The Alphabet Company made waves this July by announcing a deal with Carrefour, the French grocery giant, to partner on…
Amazon acquired Whole Foods about one year ago and has been pouring a great many resources into the grocery market ever since. They’ve introduced one-hour shipping, promoted Amazon Fresh, and experimented with all kinds of technologies and techniques to unite consumers with their food in a more convenient way. We’ve already explored their entry to the FMCG market, and their innovations, but we haven’t discussed the fact that Google was likely to respond.
The Alphabet Company made waves this July by announcing a deal with Carrefour, the French grocery giant, to partner on a plan to offer consumers a chance to shop online. The deal will offer digital training to thousands of Carrefour employees, see Carrefour’s 160,000 employees begin to use Google products, and set up a joint innovation lab in Paris to work on AI solutions. Carrefour has also announced it will allow customers to shop through Google interfaces (such as Home and Assistant) by 2019. While this deal will be compared to Amazon’s acquisition of Whole Foods, there are some notable differences in this agreement.
Amazon recently came to an agreement with the Monoprix stores, another large French grocery chain, to sell groceries in the Paris area through its Prime subscription service, and Carrefour’s marriage with Google is clearly a response to this. But while retailers who team up with Amazon are looking to take advantage of the company’s mind-boggling logistical capabilities, Google is dealing with retailers who already have their logistics in place. As The Grocer notes, Google is a “digital-enablement partner” that will “forge relationships with existing retailers and make use of their pre-existing brand equity and logistical capabilities without the need to develop their own. The Alphabet Company’s financial model will likely rely on transaction commissions and, of course, access to that all-important consumer data, which it can in turn use to fuel ad serving and other data-insight driven products.” Indeed, Carrefour has revealed to Le Monde that the partnership includes plans to share data from every sales transaction with Google.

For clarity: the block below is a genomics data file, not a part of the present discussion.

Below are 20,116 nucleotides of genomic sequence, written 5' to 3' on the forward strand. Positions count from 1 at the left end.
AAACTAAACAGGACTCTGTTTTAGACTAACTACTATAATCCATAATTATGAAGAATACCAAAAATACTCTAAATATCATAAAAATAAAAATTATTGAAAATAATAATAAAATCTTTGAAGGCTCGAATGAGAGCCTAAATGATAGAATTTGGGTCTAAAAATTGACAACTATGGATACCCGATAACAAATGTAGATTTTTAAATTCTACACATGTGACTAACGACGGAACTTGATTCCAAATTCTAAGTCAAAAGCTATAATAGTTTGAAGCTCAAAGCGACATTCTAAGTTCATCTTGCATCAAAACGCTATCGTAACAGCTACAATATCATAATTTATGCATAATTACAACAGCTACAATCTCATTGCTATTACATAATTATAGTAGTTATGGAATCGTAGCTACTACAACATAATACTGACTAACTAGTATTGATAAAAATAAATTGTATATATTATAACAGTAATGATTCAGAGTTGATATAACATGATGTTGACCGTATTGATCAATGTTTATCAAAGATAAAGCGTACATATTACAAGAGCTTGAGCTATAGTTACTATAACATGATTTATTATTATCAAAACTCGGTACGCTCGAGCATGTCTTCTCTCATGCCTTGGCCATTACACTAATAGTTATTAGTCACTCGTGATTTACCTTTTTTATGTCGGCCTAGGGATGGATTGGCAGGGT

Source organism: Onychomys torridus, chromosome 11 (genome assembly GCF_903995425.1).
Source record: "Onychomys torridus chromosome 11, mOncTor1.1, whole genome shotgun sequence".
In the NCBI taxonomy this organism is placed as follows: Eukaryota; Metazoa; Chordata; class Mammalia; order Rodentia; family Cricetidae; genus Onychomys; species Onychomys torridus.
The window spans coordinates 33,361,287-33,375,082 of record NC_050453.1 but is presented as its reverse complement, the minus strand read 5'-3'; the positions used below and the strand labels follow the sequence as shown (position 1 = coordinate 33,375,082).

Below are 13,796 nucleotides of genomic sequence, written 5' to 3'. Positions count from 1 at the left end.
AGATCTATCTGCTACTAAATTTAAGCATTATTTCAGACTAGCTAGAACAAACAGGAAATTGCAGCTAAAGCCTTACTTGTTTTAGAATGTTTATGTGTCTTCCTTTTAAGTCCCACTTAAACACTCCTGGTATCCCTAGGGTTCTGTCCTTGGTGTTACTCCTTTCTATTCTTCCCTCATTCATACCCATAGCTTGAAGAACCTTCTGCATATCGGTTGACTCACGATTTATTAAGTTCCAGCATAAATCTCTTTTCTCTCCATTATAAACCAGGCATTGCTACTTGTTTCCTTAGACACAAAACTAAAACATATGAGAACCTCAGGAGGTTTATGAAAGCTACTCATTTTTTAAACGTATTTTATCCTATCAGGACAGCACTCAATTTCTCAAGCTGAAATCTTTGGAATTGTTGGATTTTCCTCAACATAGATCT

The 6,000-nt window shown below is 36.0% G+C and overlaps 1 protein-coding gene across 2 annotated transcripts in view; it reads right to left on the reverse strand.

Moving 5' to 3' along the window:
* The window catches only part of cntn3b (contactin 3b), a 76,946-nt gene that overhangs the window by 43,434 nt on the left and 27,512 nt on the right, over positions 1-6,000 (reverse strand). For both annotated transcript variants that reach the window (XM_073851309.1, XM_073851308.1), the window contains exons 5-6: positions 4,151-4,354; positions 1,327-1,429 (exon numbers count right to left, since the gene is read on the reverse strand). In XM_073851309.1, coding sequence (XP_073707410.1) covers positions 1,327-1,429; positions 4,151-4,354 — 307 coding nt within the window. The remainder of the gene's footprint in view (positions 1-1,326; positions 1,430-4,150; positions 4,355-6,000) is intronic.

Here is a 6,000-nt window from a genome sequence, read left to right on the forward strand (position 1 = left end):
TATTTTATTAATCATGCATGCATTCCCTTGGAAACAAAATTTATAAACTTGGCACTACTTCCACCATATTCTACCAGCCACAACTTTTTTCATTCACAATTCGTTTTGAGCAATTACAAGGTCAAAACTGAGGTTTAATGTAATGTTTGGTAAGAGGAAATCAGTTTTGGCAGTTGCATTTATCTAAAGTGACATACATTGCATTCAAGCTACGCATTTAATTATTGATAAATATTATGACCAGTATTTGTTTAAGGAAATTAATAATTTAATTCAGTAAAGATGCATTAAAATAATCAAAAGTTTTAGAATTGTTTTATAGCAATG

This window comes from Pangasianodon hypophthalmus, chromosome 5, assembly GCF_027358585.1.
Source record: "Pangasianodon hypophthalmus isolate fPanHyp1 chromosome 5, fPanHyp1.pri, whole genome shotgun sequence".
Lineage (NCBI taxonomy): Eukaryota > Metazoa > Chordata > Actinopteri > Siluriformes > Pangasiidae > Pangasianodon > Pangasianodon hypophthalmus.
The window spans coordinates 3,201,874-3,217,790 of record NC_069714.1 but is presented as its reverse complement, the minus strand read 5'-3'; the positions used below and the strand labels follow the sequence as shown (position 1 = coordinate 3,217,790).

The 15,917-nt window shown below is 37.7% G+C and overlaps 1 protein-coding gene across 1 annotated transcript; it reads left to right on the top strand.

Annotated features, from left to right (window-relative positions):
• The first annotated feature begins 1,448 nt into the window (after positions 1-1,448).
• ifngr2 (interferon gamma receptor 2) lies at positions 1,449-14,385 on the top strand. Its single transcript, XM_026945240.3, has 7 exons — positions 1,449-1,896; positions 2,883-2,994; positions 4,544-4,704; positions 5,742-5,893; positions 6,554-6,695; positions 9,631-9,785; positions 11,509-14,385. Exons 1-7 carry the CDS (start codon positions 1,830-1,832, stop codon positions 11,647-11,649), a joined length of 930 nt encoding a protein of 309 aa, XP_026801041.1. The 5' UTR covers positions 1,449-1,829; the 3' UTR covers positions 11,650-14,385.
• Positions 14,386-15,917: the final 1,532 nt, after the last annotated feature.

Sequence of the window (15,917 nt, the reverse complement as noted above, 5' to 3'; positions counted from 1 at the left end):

Another thing to note in this saga is the fact that the French grocery market is years behind its counterparts in the US and UK. Most major supermarkets have just launched home delivery services in the past year. eCommerce, voice shopping, and one-hour delivery seemed far off, but as major French chains partner with savvy tech giants, they are quickly moving along the convenience curve.
If you haven’t already asked yourself why two of the richest, most powerful tech companies in the world are suddenly so interested in when, how, and why you buy your groceries, you should. We have seen technology totally upend traditional distribution models in industries that once seemed completely settled. Blockbuster Video, a company that seemed absolutely dominant in the sphere of home entertainment, recently closed its last two outlets in Alaska. The music industry of today would seem completely foreign to a record executive working in 1993. The evidence seems to indicate that a similarly massive disruption is looming over the FMCG industry.
A fascinating study from facebookIQ on trends for 2020 clearly makes the case for how and why the FMCG industry is ripe for change. Their surveys indicated that “with people’s relationships with businesses mediated by technology, as technology evolves, so too will the “contract” between people and brands. We will move into a new era of continuous negotiation, as technology enables new possibilities, control and advantages for both businesses and people. On the one hand, people will continually expect more from brands (e.g., better mobile experiences and customer service). And at the same time, people’s acceptance of surge pricing demonstrates a growing willingness to pay more for convenience when it’s perceived to be worth the time and effort saved.”
Anyone watching the incredible growth of AI in digital assistants, logistics chains and voice search can see that consumers will shortly have the opportunity to buy groceries in unfathomably convenient new ways. The companies controlling the technology are trying to gain control and profit from the brands and supermarkets who have dominated the industry. The same facebook survey notes that US shoppers were 1.14x more likely to decide how and where to shop based on convenience than price.
If you are a player in the FMCG industry, you should certainly brace yourself for upheaval. Consumers will soon expect to do their shopping in new ways, and their choices will be dictated by the convenience you offer them. As relationships with brands evolve, consumers will get used to ordering their groceries with voice commands and having them arrive shortly. This is likely to matter more than the quality of your washing-up liquid or the smiles of your cashiers. Amazon and Google are aggressively moving to insinuate themselves into every transaction in the FMCG industry, and if you hope to compete with them, or avoid complete dependence on their platforms, you’ll need to find your own ways to reach consumers and offer them a path to buying your product that is just as smooth as Amazon Fresh or a word to Google Home. One such path is our app, Adimo Voice, which allows shoppers to order your product through any leading grocer with a sentence uttered to your digital assistant.